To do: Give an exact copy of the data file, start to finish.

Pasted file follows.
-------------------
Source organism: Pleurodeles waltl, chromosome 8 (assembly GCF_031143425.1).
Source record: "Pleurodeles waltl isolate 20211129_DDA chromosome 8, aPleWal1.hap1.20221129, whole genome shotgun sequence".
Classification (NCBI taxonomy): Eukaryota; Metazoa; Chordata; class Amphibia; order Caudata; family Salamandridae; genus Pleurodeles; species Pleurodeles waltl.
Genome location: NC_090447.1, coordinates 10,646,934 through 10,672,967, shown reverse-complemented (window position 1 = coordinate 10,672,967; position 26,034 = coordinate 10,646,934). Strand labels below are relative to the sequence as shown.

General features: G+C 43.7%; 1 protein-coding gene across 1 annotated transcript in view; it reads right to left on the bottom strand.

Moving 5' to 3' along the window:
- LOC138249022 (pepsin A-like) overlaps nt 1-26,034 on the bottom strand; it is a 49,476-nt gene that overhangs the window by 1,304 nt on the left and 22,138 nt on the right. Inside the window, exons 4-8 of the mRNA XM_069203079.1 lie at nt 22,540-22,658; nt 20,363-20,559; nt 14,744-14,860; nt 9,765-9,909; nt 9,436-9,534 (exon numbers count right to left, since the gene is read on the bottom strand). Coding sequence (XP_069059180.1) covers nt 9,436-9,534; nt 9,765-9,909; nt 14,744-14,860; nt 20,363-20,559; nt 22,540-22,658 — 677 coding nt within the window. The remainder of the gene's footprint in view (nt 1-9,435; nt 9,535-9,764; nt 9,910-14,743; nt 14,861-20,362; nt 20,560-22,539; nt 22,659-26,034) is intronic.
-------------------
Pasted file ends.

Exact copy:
Source organism: Pleurodeles waltl, chromosome 8 (assembly GCF_031143425.1).
Source record: "Pleurodeles waltl isolate 20211129_DDA chromosome 8, aPleWal1.hap1.20221129, whole genome shotgun sequence".
Classification (NCBI taxonomy): Eukaryota; Metazoa; Chordata; class Amphibia; order Caudata; family Salamandridae; genus Pleurodeles; species Pleurodeles waltl.
Genome location: NC_090447.1, coordinates 10,646,934 through 10,672,967, shown reverse-complemented (window position 1 = coordinate 10,672,967; position 26,034 = coordinate 10,646,934). Strand labels below are relative to the sequence as shown.

General features: G+C 43.7%; 1 protein-coding gene across 1 annotated transcript in view; it reads right to left on the bottom strand.

Moving 5' to 3' along the window:
- LOC138249022 (pepsin A-like) overlaps nt 1-26,034 on the bottom strand; it is a 49,476-nt gene that overhangs the window by 1,304 nt on the left and 22,138 nt on the right. Inside the window, exons 4-8 of the mRNA XM_069203079.1 lie at nt 22,540-22,658; nt 20,363-20,559; nt 14,744-14,860; nt 9,765-9,909; nt 9,436-9,534 (exon numbers count right to left, since the gene is read on the bottom strand). Coding sequence (XP_069059180.1) covers nt 9,436-9,534; nt 9,765-9,909; nt 14,744-14,860; nt 20,363-20,559; nt 22,540-22,658 — 677 coding nt within the window. The remainder of the gene's footprint in view (nt 1-9,435; nt 9,535-9,764; nt 9,910-14,743; nt 14,861-20,362; nt 20,560-22,539; nt 22,659-26,034) is intronic.